Retail Theft in Illinois
Every year after the holidays, without fail, retail stores complete an inventory process. With the results of these inventories matched with the sales logged into their systems, owners and managers sometimes discover staggering amounts. No, the shocking numbers are not the sales they made after the holidays—these numbers are generally calculated each night after closing.
However, what is discovered are figures which indicate how much product walked out the door without being purchased—i.e. theft. The realization leads to an increase in security measures, which leads to a rise in theft accusations. Understanding charges empowers individuals to combat their cases.
What is Theft?
As schoolchildren, the lesson to not take something that is not yours is often taught; taking something that is not yours is stealing. As adults or young adults, the terms of stealing are laid out for us.
Illinois state law defines theft as:
- Taking possession of any item within a store, for sale or not, and carrying it away without paying the full retail value;
- Changing the price or packaging of an article so the store does not receive full price;
- Under-ringing product;
- Removing a shopping cart off of premises;
- Representing oneself as the lawful owner of property knowing the statement is false;
- Using a theft detection shielding device or a theft detection device remover; or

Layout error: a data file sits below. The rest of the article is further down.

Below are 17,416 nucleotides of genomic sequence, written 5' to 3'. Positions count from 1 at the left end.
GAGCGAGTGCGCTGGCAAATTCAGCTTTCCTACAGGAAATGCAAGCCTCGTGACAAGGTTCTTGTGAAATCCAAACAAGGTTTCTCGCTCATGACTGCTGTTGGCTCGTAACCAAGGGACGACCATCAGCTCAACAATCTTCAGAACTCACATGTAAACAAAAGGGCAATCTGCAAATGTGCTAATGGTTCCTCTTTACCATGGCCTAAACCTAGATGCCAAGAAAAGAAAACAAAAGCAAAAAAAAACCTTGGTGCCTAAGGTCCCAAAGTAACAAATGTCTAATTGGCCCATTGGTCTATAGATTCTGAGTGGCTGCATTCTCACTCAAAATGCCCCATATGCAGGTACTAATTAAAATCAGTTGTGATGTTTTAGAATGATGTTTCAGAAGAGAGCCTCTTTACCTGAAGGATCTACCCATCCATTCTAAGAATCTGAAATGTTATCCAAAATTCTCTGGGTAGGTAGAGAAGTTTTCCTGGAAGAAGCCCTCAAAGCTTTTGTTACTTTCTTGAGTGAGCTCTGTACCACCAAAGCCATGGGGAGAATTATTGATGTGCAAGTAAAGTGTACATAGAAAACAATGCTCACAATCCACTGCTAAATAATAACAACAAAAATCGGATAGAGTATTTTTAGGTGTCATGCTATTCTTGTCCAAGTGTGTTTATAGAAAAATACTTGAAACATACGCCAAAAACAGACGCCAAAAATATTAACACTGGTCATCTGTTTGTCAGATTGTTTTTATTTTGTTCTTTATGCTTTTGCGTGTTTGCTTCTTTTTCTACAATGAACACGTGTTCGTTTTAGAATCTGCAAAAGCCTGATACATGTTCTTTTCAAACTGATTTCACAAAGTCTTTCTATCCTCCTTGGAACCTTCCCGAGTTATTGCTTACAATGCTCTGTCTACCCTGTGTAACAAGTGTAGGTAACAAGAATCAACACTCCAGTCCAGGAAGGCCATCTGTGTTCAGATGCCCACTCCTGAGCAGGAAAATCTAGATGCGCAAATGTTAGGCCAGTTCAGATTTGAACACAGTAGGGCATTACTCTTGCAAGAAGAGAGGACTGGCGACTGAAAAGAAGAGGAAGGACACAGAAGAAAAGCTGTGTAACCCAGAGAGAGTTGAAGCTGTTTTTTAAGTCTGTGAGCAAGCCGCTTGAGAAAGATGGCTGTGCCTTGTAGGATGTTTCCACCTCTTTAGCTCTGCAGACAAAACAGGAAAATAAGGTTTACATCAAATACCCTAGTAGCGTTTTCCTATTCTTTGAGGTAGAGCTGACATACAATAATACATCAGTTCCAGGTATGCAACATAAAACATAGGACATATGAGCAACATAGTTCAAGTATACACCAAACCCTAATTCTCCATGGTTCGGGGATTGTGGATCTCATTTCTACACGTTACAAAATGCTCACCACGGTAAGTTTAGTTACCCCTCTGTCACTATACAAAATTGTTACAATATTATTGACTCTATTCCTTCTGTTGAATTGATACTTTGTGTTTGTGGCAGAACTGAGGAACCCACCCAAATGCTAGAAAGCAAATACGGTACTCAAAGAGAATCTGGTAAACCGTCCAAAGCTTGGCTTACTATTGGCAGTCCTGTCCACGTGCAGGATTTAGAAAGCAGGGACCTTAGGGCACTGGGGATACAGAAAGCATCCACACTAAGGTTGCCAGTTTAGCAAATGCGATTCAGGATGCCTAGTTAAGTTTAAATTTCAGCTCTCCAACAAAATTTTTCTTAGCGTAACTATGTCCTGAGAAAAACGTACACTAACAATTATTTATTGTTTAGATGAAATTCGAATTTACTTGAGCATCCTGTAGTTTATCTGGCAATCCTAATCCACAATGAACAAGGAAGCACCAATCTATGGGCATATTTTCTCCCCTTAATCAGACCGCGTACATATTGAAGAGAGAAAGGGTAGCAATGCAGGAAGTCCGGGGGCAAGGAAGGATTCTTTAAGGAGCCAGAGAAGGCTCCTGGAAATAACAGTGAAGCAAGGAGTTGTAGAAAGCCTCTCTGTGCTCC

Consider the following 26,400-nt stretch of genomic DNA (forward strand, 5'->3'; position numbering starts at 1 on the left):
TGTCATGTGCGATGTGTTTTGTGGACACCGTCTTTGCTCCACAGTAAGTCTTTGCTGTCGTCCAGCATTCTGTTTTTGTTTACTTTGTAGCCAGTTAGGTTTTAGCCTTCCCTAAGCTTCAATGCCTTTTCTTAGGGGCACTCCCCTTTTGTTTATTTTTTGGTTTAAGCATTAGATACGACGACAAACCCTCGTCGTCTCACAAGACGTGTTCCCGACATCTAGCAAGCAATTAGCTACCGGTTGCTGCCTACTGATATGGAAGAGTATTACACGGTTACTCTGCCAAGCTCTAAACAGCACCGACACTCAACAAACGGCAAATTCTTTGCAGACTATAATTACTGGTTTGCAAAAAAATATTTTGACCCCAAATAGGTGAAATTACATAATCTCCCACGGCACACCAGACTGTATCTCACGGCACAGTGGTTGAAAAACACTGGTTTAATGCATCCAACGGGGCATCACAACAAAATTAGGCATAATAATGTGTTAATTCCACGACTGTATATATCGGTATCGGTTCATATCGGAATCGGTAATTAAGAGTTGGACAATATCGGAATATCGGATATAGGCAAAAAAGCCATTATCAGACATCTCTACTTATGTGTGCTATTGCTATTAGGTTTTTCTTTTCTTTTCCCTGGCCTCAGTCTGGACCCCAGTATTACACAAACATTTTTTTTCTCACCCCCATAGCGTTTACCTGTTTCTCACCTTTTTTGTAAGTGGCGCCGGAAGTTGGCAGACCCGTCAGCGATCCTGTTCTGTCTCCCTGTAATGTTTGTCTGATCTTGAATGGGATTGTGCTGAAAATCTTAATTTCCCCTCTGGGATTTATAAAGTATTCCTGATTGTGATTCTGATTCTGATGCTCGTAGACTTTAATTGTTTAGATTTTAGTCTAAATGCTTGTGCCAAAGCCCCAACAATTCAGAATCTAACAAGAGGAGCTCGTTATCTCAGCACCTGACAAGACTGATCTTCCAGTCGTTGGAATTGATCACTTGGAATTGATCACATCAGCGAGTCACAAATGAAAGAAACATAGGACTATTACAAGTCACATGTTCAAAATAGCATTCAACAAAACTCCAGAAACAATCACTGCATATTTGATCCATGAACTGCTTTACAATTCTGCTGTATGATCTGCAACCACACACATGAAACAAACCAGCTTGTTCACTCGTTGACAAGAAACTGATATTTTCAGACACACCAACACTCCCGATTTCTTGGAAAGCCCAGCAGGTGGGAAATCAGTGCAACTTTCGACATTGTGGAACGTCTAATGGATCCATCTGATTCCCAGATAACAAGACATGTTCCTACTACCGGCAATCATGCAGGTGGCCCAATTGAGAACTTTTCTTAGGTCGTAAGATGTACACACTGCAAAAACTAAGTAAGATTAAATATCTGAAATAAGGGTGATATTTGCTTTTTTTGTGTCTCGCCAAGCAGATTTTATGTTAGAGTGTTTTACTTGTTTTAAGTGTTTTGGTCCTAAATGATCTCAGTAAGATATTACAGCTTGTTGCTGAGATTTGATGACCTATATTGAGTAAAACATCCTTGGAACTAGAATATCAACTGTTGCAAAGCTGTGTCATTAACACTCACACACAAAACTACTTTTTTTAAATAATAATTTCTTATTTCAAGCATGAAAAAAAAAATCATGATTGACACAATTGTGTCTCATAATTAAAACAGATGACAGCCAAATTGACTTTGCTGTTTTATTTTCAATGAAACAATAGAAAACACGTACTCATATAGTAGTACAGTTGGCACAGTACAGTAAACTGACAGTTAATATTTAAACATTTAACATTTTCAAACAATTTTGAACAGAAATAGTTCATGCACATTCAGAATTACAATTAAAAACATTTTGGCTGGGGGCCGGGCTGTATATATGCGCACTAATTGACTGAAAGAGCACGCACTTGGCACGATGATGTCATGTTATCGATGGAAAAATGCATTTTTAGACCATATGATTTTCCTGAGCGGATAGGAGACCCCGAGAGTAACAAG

- Failing to return leased product.
At What Point is the Product Stolen?
During the buying process, there comes the point when an item transitions from purchase to a theft issue. The question is if the product is considered stolen as soon as it leaves the initial resting location, when you get home, or somewhere between the two. The answer depends on each case, as well as the intent, which makes theft accusations sometimes one of the easier cases to defend.
Intention is tough to determine and prove, which often works in the defendant's favor—even in a case involving leaving the building. Perhaps you forgot the product was there and did not intentionally steal it.
Laws suggest the following behaviors indicate an intent, including:
- Walking past a register without paying; and
- Concealment of merchandise on yourself or in your belongings.
You Stand Accused
If you face accusations of retail theft, understand that intent is one of the more challenging obstacles your accusers face. No one truly knows your plan, except you. Also, there are an array of rights and laws that protect you and the handling of the detainment process. A violation of rights or otherwise inappropriate behavior on the part of your accusers may end in your favor.
If you are interested in discussing your options with a DuPage County, IL retail theft defense attorney, contact Davi Law Group, LLC. today by calling (630) 580-6373. We offer several locations successfully serving clients in DuPage, Kane, Cook, Kendall, and Will Counties.